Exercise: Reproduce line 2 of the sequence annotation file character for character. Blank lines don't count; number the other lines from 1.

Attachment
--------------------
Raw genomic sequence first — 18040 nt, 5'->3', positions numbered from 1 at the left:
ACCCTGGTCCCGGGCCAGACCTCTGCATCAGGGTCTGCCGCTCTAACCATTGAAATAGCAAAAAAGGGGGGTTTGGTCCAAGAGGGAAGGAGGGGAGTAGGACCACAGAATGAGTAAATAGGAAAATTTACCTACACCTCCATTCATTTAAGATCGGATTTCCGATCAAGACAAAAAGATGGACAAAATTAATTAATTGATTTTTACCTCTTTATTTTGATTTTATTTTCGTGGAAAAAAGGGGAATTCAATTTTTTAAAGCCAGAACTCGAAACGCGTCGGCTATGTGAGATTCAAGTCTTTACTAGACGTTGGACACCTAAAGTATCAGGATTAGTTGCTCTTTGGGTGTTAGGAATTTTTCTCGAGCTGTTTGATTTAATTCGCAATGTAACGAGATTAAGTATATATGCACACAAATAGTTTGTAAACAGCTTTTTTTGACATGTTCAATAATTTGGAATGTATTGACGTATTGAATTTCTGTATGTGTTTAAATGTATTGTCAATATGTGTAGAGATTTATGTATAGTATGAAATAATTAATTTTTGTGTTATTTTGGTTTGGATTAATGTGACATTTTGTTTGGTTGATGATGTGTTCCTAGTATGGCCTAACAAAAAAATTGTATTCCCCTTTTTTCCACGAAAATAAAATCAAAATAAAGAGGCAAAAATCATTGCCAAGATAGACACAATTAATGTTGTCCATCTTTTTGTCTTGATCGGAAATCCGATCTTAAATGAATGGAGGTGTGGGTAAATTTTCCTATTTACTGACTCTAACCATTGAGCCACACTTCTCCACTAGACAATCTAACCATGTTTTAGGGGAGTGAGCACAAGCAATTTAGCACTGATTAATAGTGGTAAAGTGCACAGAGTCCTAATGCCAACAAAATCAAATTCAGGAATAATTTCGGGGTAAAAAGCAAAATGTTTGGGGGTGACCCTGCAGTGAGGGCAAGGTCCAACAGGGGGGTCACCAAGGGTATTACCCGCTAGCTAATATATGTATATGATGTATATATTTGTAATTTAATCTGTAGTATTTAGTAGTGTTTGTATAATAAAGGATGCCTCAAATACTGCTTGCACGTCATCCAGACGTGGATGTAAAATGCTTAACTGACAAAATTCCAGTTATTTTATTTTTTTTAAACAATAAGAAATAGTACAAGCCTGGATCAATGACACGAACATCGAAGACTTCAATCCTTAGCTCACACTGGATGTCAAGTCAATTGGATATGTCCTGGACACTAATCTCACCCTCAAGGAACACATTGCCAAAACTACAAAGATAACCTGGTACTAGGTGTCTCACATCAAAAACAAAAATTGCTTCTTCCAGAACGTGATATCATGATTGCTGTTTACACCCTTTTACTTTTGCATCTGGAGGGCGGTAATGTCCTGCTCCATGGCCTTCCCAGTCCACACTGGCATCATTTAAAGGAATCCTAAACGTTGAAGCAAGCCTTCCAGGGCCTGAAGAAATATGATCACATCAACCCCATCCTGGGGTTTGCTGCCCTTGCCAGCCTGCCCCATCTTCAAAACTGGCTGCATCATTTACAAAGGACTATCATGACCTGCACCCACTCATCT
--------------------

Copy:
ACCCTGGTCCCGGGCCAGACCTCTGCATCAGGGTCTGCCGCTCTAACCATTGAAATAGCAAAAAAGGGGGGTTTGGTCCAAGAGGGAAGGAGGGGAGTAGGACCACAGAATGAGTAAATAGGAAAATTTACCTACACCTCCATTCATTTAAGATCGGATTTCCGATCAAGACAAAAAGATGGACAAAATTAATTAATTGATTTTTACCTCTTTATTTTGATTTTATTTTCGTGGAAAAAAGGGGAATTCAATTTTTTAAAGCCAGAACTCGAAACGCGTCGGCTATGTGAGATTCAAGTCTTTACTAGACGTTGGACACCTAAAGTATCAGGATTAGTTGCTCTTTGGGTGTTAGGAATTTTTCTCGAGCTGTTTGATTTAATTCGCAATGTAACGAGATTAAGTATATATGCACACAAATAGTTTGTAAACAGCTTTTTTTGACATGTTCAATAATTTGGAATGTATTGACGTATTGAATTTCTGTATGTGTTTAAATGTATTGTCAATATGTGTAGAGATTTATGTATAGTATGAAATAATTAATTTTTGTGTTATTTTGGTTTGGATTAATGTGACATTTTGTTTGGTTGATGATGTGTTCCTAGTATGGCCTAACAAAAAAATTGTATTCCCCTTTTTTCCACGAAAATAAAATCAAAATAAAGAGGCAAAAATCATTGCCAAGATAGACACAATTAATGTTGTCCATCTTTTTGTCTTGATCGGAAATCCGATCTTAAATGAATGGAGGTGTGGGTAAATTTTCCTATTTACTGACTCTAACCATTGAGCCACACTTCTCCACTAGACAATCTAACCATGTTTTAGGGGAGTGAGCACAAGCAATTTAGCACTGATTAATAGTGGTAAAGTGCACAGAGTCCTAATGCCAACAAAATCAAATTCAGGAATAATTTCGGGGTAAAAAGCAAAATGTTTGGGGGTGACCCTGCAGTGAGGGCAAGGTCCAACAGGGGGGTCACCAAGGGTATTACCCGCTAGCTAATATATGTATATGATGTATATATTTGTAATTTAATCTGTAGTATTTAGTAGTGTTTGTATAATAAAGGATGCCTCAAATACTGCTTGCACGTCATCCAGACGTGGATGTAAAATGCTTAACTGACAAAATTCCAGTTATTTTATTTTTTTTAAACAATAAGAAATAGTACAAGCCTGGATCAATGACACGAACATCGAAGACTTCAATCCTTAGCTCACACTGGATGTCAAGTCAATTGGATATGTCCTGGACACTAATCTCACCCTCAAGGAACACATTGCCAAAACTACAAAGATAACCTGGTACTAGGTGTCTCACATCAAAAACAAAAATTGCTTCTTCCAGAACGTGATATCATGATTGCTGTTTACACCCTTTTACTTTTGCATCTGGAGGGCGGTAATGTCCTGCTCCATGGCCTTCCCAGTCCACACTGGCATCATTTAAAGGAATCCTAAACGTTGAAGCAAGCCTTCCAGGGCCTGAAGAAATATGATCACATCAACCCCATCCTGGGGTTTGCTGCCCTTGCCAGCCTGCCCCATCTTCAAAACTGGCTGCATCATTTACAAAGGACTATCATGACCTGCACCCACTCATCT